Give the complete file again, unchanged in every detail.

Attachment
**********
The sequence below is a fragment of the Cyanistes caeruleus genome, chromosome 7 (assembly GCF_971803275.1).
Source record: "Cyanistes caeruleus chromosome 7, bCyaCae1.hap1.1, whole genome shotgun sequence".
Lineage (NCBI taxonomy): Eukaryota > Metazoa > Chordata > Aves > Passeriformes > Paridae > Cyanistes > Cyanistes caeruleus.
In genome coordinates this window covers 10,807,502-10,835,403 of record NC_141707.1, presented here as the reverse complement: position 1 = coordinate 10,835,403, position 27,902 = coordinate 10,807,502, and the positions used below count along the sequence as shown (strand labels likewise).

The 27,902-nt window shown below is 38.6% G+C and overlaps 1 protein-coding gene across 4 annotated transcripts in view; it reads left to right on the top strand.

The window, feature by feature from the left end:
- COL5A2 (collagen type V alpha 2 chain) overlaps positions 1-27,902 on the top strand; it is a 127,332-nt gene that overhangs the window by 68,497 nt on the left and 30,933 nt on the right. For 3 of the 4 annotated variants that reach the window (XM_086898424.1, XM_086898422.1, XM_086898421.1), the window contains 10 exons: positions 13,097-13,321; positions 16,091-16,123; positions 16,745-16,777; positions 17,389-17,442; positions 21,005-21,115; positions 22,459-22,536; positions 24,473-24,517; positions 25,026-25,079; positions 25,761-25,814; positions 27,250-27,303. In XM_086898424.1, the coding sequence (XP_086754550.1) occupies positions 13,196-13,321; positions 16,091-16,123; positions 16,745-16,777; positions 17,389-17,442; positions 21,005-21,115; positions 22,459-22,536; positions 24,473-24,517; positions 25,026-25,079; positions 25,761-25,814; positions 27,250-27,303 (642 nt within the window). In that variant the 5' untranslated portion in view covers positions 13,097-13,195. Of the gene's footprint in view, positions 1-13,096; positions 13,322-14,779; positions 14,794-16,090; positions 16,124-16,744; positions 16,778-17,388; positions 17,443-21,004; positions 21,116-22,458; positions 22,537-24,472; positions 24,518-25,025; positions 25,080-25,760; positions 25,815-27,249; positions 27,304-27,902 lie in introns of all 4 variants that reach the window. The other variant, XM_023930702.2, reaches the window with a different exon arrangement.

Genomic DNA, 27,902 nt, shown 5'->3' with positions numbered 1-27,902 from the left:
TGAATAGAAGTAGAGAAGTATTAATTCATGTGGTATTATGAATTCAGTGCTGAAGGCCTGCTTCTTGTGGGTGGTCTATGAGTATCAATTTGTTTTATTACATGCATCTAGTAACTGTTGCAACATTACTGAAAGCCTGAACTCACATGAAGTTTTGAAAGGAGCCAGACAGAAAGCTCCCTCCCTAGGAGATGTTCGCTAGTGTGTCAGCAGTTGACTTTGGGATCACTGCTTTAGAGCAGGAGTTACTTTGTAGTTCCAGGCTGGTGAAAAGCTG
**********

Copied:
The sequence below is a fragment of the Cyanistes caeruleus genome, chromosome 7 (assembly GCF_971803275.1).
Source record: "Cyanistes caeruleus chromosome 7, bCyaCae1.hap1.1, whole genome shotgun sequence".
Lineage (NCBI taxonomy): Eukaryota > Metazoa > Chordata > Aves > Passeriformes > Paridae > Cyanistes > Cyanistes caeruleus.
In genome coordinates this window covers 10,807,502-10,835,403 of record NC_141707.1, presented here as the reverse complement: position 1 = coordinate 10,835,403, position 27,902 = coordinate 10,807,502, and the positions used below count along the sequence as shown (strand labels likewise).

The 27,902-nt window shown below is 38.6% G+C and overlaps 1 protein-coding gene across 4 annotated transcripts in view; it reads left to right on the top strand.

The window, feature by feature from the left end:
- COL5A2 (collagen type V alpha 2 chain) overlaps positions 1-27,902 on the top strand; it is a 127,332-nt gene that overhangs the window by 68,497 nt on the left and 30,933 nt on the right. For 3 of the 4 annotated variants that reach the window (XM_086898424.1, XM_086898422.1, XM_086898421.1), the window contains 10 exons: positions 13,097-13,321; positions 16,091-16,123; positions 16,745-16,777; positions 17,389-17,442; positions 21,005-21,115; positions 22,459-22,536; positions 24,473-24,517; positions 25,026-25,079; positions 25,761-25,814; positions 27,250-27,303. In XM_086898424.1, the coding sequence (XP_086754550.1) occupies positions 13,196-13,321; positions 16,091-16,123; positions 16,745-16,777; positions 17,389-17,442; positions 21,005-21,115; positions 22,459-22,536; positions 24,473-24,517; positions 25,026-25,079; positions 25,761-25,814; positions 27,250-27,303 (642 nt within the window). In that variant the 5' untranslated portion in view covers positions 13,097-13,195. Of the gene's footprint in view, positions 1-13,096; positions 13,322-14,779; positions 14,794-16,090; positions 16,124-16,744; positions 16,778-17,388; positions 17,443-21,004; positions 21,116-22,458; positions 22,537-24,472; positions 24,518-25,025; positions 25,080-25,760; positions 25,815-27,249; positions 27,304-27,902 lie in introns of all 4 variants that reach the window. The other variant, XM_023930702.2, reaches the window with a different exon arrangement.

Genomic DNA, 27,902 nt, shown 5'->3' with positions numbered 1-27,902 from the left:
TGAATAGAAGTAGAGAAGTATTAATTCATGTGGTATTATGAATTCAGTGCTGAAGGCCTGCTTCTTGTGGGTGGTCTATGAGTATCAATTTGTTTTATTACATGCATCTAGTAACTGTTGCAACATTACTGAAAGCCTGAACTCACATGAAGTTTTGAAAGGAGCCAGACAGAAAGCTCCCTCCCTAGGAGATGTTCGCTAGTGTGTCAGCAGTTGACTTTGGGATCACTGCTTTAGAGCAGGAGTTACTTTGTAGTTCCAGGCTGGTGAAAAGCTG